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Campaign 2012: Ignoring Inequality, Missing Opportunity

Tumblr_lz5runbtCz1qdl9dfo1_500There's a long New Yorker article you might find useful to read about why income inequality hasn't emerged as a powerful policy or political issue despite its massive growth in recent years.  The collapse of Occupy Wall Street, single issue advocacy efforts, and infighting among groups with different responses to income inequality are some of the main factors, according to writer Nick Lemann.  

Reading through it, I thought about how sad it is that the two main education factions --  both deeply concerned about equalizing educational opportunity -- are spending so much of their time and energy attacking each other and defending themselves rather than banding together to fight against the status quo.  Both sides are to blame, of course -- reformers for abandoning wraparound services & being tone deaf on societal and economic issues during a recession, reform critics for letting themselves be convinced that the folks they disagree with were mortal enemies rather than merely obnoxious and somewhat misguided allies.  

It occurs to me that it's been a difficult struggle for reformers in particular to come to terms with the reality that education is not longer the route out of poverty that it once might have been -- that economic mobility is no longer a hallmark of American society. Some elements of society are better than they were 20 years ago -- violence, teen pregnancy -- but social mobility is way down and inequality is way up. You can hear in the rhetoric from the reform folks that they haven't fully absorbed that yet.

It's possible that the economy will recover and the campaign will be over before anyone figures out a way for reformers and educators and parents to form a powerful coalition for change.  But studies like this recent Brookings Institute report and articles that have been written off of it (Living near a good school will cost an extra $205,000Education For Poor Students Threatened By Exclusionary Housing Policies, Report Says) are a constant reminder of all that's being left out of the current policy and political debate over education, and of the crisis that reformers and reform opponents together seem to be letting let go to waste.    

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Unfortunately, bullying is still a problem in today's schools and, due to the emotional toll inflicted upon the victim, can and will impede the learning process of that student. I was bullied as a child and hold in disdain anyone who choose to follow that path. I believe that the school's administration is ultimately responsible for the safety of all the students who adorn those walls and must create an environment that is both safe and conducive to learning for its student. Therefore, if the school is made aware of a bullying situation and fail to take immediate corrective action, then the school should be held financially liable for any harm that comes to the student being bullied.

No, people who intend to destroy public education -- and people whose sole goal is to profit from the issue, such as Michelle Rhee and Ben Austin -- are NOT allies in any form. I know you can scoff at us and say oh, no, they just want to help, but we're not naive and we're not stupid, Alexander.

Neither is he, Caroline. I think these shallow pieties are meant to soothe the thousands of more sensitive reformist hacks who, like himself, have taken jobs promoting the whole edumonopoly takover drive.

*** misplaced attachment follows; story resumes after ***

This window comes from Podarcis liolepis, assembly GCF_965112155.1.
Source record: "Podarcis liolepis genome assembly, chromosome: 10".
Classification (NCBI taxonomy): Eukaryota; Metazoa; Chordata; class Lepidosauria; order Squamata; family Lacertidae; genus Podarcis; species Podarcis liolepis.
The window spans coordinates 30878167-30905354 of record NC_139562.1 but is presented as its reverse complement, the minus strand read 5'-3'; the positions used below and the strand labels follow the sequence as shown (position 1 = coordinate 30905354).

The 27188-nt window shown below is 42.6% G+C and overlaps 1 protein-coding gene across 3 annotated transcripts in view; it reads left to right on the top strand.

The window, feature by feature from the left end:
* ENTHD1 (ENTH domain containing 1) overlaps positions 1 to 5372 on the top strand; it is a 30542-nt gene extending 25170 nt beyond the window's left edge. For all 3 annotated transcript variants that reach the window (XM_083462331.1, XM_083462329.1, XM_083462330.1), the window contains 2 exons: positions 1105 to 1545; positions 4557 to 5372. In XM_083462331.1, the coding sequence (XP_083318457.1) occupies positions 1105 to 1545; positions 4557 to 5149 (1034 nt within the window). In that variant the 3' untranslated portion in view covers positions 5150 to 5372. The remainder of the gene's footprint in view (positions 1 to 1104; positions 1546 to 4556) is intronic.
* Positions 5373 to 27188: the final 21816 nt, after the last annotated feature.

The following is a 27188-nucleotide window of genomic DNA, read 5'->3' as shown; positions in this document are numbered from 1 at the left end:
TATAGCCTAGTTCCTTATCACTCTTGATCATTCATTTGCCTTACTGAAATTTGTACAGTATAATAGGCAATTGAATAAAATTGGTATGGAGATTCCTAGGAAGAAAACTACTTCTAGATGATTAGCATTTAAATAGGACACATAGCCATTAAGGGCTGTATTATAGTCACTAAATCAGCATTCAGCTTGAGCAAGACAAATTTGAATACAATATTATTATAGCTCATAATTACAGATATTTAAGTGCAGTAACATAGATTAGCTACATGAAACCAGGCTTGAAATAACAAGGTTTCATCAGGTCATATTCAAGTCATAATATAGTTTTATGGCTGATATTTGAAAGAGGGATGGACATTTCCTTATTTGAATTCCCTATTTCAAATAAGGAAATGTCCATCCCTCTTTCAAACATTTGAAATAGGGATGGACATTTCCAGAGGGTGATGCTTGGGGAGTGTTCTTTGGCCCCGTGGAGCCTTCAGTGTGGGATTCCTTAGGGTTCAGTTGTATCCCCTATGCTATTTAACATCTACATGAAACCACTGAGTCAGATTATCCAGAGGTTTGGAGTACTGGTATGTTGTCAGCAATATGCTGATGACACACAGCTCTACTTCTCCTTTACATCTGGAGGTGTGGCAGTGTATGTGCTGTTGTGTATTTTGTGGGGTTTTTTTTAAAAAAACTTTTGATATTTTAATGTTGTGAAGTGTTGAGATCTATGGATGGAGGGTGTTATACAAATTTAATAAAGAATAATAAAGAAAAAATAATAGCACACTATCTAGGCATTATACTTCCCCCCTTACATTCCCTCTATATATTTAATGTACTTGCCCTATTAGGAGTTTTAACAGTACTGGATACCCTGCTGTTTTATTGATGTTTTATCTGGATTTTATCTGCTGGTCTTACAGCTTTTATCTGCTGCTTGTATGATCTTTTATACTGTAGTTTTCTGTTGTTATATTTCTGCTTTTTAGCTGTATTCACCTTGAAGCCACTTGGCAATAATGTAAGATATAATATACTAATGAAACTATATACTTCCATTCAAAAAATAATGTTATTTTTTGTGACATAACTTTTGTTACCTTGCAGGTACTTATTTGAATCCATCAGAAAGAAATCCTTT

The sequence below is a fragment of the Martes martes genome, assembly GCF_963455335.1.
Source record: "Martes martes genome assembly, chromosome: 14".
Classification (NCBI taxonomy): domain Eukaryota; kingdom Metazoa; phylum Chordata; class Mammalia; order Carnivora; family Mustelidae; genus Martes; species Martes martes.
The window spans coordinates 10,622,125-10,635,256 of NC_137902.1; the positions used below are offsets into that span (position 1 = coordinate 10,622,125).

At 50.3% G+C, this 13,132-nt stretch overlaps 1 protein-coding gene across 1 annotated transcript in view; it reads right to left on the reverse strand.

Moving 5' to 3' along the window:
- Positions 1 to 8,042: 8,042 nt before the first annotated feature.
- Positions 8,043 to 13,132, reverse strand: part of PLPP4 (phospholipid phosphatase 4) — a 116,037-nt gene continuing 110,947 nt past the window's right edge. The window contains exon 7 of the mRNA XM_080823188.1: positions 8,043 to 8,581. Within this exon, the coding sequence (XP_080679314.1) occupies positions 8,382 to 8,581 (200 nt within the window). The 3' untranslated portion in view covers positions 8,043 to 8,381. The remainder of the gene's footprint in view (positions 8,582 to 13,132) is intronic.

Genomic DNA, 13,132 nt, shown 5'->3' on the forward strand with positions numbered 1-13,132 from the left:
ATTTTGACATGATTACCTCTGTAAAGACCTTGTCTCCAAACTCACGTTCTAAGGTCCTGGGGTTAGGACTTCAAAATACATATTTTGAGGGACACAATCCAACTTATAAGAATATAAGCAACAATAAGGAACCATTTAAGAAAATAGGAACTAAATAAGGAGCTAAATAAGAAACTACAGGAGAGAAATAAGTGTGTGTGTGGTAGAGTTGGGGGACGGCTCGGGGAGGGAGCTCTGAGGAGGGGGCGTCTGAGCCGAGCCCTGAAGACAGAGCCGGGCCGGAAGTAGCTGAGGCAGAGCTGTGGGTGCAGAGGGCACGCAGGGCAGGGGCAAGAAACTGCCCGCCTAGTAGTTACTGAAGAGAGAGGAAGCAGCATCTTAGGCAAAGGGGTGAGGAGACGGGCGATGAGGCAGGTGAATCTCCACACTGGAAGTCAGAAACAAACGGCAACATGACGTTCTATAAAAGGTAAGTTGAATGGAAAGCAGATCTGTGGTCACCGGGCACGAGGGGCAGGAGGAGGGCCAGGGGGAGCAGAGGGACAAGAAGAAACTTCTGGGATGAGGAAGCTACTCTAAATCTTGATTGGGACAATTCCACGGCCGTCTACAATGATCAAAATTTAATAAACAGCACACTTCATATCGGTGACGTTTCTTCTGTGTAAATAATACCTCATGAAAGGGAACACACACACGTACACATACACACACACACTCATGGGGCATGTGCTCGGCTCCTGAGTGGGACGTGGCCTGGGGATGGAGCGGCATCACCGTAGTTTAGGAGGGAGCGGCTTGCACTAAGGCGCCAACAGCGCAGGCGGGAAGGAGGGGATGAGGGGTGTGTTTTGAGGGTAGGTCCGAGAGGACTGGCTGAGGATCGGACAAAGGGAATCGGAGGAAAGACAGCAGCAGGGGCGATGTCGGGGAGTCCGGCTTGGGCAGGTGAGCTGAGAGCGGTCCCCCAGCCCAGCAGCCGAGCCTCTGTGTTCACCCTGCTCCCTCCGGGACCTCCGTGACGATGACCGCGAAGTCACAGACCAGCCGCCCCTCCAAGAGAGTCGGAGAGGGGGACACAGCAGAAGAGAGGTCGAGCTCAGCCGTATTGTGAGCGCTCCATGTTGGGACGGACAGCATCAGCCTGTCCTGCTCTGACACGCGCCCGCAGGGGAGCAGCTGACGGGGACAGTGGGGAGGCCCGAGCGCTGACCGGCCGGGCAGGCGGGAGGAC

As its real nature becomes unavoidably clear, they're understandably sick of themselves.

In the real news, Pearson has taken over the GED, so it can double the price and align it to the Common Core. My favorite quote: "One is always concerned about a monopoly".
http://www.timesunion.com/local/article/State-may-bypass-GED-3319575.php

This is Microsoft's longest long game. It will be one for the history books, Alexander, and you're on the wrong side.

righteous and misguided is an ugly combination... as are angry character attacks. if you wish to keep commenting here please try and make comments that are constructive or informed. if not, we'll, there are plenty of other places to be repetitive and venomous.

Attack politics, sadly, isn’t just plaguing education. Everywhere you look, parties attack parties, people attack people, and it’s resulted in the least progressive era of American Politics in our nation’s history. It’s just not acceptable at a time like this, with so many social divides and unaddressed issues to tackle.

Maybe my experience is slanted living in the Bay Area and all, and obviously I can't speak for the most prominent national reformers, but the reformy types I know are all staunchly Democratic, liberal-minded sorts who, when not talking about education specifically, sound basically like your run-of-the-mill progressives. Hopefully a national election with a stark choice will make education a little less salient and remind all of us liberals that we are, in fact, mostly on the same side.

"Shallow pieties" and "sensitive reformist hacks" doesn't exactly qualify as hate speech. These are hard times, and people took paying jobs where they could get them. How would they not? The "reformists" have jobs to hand out, and the actual educators and parents are outcasts, "Ravitch's rabble", to quote one pundit.

Yeah, Paul, I found myself standing around a table in the Berkeley Hills recently with a glass of chardonnay in my hand, with the various grandchildren of the left intelligentsia faced off against each other.

Their granddaddy stood up to HUAC, and guess what? They're coming over, paycheck be damned. So can anybody, and we're going to keep asking our people to choose sides.

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